Women only running events

Hey there,

women only running eventsToday we’re going to talk about women only running events: that’s right, no men allowed! I bet you’ve come across quite a few in your local area: maybe a charity 5K for breast cancer? Or maybe even a women’s only marathon? There are plenty of these races out there, and they are very popular.


Why? There are lots of reasons why you might enjoy running just with other women. We’ll explain some to you.


We’ll take a look at how these events evolved, too.


Why women only?

From the women’s only events I’ve been to myself, and from what I hear from others, these runs are just so much fun!


There is a different atmosphere when there are only other women running with you. It can be more collegial, and more supportive. Many people describe getting a real boost from running in a big ol’ group of girls. Many also feel safer, or less conscious of their body image. There is a great sense of cameraderie at these events, and you’ll be bouyed up by the amazing atmosphere. In fact, you might even become addicted!


Now we’re not trying to say that there’s anything wrong with running with men (in fact, it is more than a little bit satisfying when you can beat them, am I right?). Men are awesome. They are great runners, too.  But it’s also pretty awesome when the men in your life can be there as your support crew, cheering you on, while you run with your girlfriends. I think it’s pretty cool that in a women’s only race, you know the very first person across the line is going to be a woman, and how often does that happen out in the usual running world?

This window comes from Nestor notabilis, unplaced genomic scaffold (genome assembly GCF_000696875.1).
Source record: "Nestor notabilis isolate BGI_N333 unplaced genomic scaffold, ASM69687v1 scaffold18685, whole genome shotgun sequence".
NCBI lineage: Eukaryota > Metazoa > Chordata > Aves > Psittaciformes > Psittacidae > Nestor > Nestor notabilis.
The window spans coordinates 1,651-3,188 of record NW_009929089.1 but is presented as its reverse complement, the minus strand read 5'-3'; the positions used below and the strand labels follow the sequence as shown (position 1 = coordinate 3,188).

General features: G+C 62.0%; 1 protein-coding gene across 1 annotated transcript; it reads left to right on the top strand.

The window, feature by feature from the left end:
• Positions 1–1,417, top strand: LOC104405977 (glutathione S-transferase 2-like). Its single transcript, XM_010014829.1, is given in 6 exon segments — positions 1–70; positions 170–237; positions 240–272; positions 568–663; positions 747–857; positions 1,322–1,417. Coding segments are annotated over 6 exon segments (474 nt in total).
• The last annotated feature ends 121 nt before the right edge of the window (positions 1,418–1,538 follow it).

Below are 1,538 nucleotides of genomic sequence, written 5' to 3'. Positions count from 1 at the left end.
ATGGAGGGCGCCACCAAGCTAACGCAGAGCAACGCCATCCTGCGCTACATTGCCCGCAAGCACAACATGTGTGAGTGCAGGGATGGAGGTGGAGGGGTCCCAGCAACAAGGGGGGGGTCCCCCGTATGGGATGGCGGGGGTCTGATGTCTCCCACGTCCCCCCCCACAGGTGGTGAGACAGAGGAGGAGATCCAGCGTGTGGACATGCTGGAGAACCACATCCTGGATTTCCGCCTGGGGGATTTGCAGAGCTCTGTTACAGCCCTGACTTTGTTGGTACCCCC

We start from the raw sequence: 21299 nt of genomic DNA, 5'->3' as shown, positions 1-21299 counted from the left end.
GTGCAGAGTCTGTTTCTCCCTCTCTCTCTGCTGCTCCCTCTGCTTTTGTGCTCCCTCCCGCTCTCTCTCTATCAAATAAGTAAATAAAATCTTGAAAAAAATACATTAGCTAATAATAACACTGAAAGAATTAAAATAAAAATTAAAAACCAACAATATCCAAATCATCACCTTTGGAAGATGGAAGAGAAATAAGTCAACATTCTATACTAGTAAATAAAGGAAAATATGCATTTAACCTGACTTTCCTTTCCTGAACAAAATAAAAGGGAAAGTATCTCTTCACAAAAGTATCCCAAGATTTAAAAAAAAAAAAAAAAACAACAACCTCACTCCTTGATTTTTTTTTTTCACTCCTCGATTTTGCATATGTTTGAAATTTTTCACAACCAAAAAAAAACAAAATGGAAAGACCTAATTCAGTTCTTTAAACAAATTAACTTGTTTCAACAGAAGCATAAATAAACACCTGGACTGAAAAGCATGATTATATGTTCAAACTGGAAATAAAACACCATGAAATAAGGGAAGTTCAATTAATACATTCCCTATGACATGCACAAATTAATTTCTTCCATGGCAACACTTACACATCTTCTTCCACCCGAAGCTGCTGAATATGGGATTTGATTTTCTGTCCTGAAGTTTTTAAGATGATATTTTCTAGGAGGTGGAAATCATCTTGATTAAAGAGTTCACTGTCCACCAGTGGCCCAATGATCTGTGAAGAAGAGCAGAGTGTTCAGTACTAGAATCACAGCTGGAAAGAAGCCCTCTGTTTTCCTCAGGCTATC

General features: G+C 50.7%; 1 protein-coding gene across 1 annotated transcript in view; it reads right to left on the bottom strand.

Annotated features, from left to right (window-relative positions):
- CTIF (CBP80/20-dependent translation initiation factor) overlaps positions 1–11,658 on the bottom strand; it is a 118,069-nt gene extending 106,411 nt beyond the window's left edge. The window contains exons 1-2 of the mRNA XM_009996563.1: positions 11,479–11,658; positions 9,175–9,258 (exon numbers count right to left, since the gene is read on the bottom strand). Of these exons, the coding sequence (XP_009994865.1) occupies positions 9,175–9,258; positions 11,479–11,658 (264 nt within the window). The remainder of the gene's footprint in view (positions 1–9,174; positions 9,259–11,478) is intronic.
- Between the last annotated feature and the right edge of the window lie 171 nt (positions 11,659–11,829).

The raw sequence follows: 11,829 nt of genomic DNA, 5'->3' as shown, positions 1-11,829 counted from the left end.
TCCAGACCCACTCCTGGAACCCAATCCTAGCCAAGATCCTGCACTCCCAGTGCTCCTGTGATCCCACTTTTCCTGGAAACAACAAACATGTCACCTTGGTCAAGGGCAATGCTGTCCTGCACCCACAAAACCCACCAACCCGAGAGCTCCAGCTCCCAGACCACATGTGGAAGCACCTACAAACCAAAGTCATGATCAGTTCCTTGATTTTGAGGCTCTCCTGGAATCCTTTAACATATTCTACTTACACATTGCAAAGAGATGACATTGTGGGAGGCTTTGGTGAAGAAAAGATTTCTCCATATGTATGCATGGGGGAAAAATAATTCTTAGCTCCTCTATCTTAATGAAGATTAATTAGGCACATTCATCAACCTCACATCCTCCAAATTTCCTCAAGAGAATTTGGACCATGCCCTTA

To give you an idea of the awesome atmosphere you will find at a women’s only race, I’ve got a link to a video from the finishing line of a half marathon held in the American city of Madison. I wanna go to Madison and run their race now! Don’t they seem like a lovely bunch of ladies?!


How did these events come about?

It was long thought that running (or anything too physically exerting) was bad for women. They were discouraged from doing it, or even banned. The first women’s only races were to demonstrate that women could actually run, and have a great time doing it, too.


Some of you might know the story of Katherine Switzer, the first woman to run the Boston Marathon in the 1960’s: an irate official tried to manhandle her off the course, he was so incensed a woman was running. Katherine is an amazing lady, so we’ll dedicate a whole post to her another time.


Did you know that the women’s marathon wasn’t even included in the Olympic Games until the 1984 Games in Los Angeles? It seems unthinkable now, when at the moment more women compete in road races and running events than men do. Times have changed!


Feeling like women’s running event could be a fun thing to try? Go and find yourself a local race to enter, and have yourself a fantastic time.


Your running buddy,



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